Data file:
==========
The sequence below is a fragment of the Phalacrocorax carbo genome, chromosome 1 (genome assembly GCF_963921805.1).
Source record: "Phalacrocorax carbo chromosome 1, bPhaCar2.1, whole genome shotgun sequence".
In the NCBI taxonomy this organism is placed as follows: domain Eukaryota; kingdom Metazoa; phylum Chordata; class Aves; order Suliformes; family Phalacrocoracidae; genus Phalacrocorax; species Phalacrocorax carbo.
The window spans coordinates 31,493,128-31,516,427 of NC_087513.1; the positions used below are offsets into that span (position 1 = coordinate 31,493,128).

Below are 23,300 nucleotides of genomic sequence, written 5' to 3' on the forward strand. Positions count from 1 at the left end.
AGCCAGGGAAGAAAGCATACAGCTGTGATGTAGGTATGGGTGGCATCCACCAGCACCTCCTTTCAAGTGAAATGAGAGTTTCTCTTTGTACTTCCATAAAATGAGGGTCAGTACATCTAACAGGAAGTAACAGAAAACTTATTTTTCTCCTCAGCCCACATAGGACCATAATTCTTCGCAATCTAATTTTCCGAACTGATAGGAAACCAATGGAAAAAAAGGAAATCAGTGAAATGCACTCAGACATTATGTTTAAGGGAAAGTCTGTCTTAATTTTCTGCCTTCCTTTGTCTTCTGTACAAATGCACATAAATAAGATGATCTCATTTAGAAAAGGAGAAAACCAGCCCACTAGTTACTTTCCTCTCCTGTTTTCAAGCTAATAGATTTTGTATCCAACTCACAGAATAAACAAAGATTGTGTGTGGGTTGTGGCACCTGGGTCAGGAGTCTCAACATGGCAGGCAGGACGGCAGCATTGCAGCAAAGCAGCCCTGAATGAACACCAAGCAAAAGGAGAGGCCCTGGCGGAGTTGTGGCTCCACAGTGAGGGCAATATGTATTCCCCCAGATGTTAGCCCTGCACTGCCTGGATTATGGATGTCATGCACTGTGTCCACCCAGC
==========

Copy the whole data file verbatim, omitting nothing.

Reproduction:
The sequence below is a fragment of the Phalacrocorax carbo genome, chromosome 1 (genome assembly GCF_963921805.1).
Source record: "Phalacrocorax carbo chromosome 1, bPhaCar2.1, whole genome shotgun sequence".
In the NCBI taxonomy this organism is placed as follows: domain Eukaryota; kingdom Metazoa; phylum Chordata; class Aves; order Suliformes; family Phalacrocoracidae; genus Phalacrocorax; species Phalacrocorax carbo.
The window spans coordinates 31,493,128-31,516,427 of NC_087513.1; the positions used below are offsets into that span (position 1 = coordinate 31,493,128).

Below are 23,300 nucleotides of genomic sequence, written 5' to 3' on the forward strand. Positions count from 1 at the left end.
AGCCAGGGAAGAAAGCATACAGCTGTGATGTAGGTATGGGTGGCATCCACCAGCACCTCCTTTCAAGTGAAATGAGAGTTTCTCTTTGTACTTCCATAAAATGAGGGTCAGTACATCTAACAGGAAGTAACAGAAAACTTATTTTTCTCCTCAGCCCACATAGGACCATAATTCTTCGCAATCTAATTTTCCGAACTGATAGGAAACCAATGGAAAAAAAGGAAATCAGTGAAATGCACTCAGACATTATGTTTAAGGGAAAGTCTGTCTTAATTTTCTGCCTTCCTTTGTCTTCTGTACAAATGCACATAAATAAGATGATCTCATTTAGAAAAGGAGAAAACCAGCCCACTAGTTACTTTCCTCTCCTGTTTTCAAGCTAATAGATTTTGTATCCAACTCACAGAATAAACAAAGATTGTGTGTGGGTTGTGGCACCTGGGTCAGGAGTCTCAACATGGCAGGCAGGACGGCAGCATTGCAGCAAAGCAGCCCTGAATGAACACCAAGCAAAAGGAGAGGCCCTGGCGGAGTTGTGGCTCCACAGTGAGGGCAATATGTATTCCCCCAGATGTTAGCCCTGCACTGCCTGGATTATGGATGTCATGCACTGTGTCCACCCAGC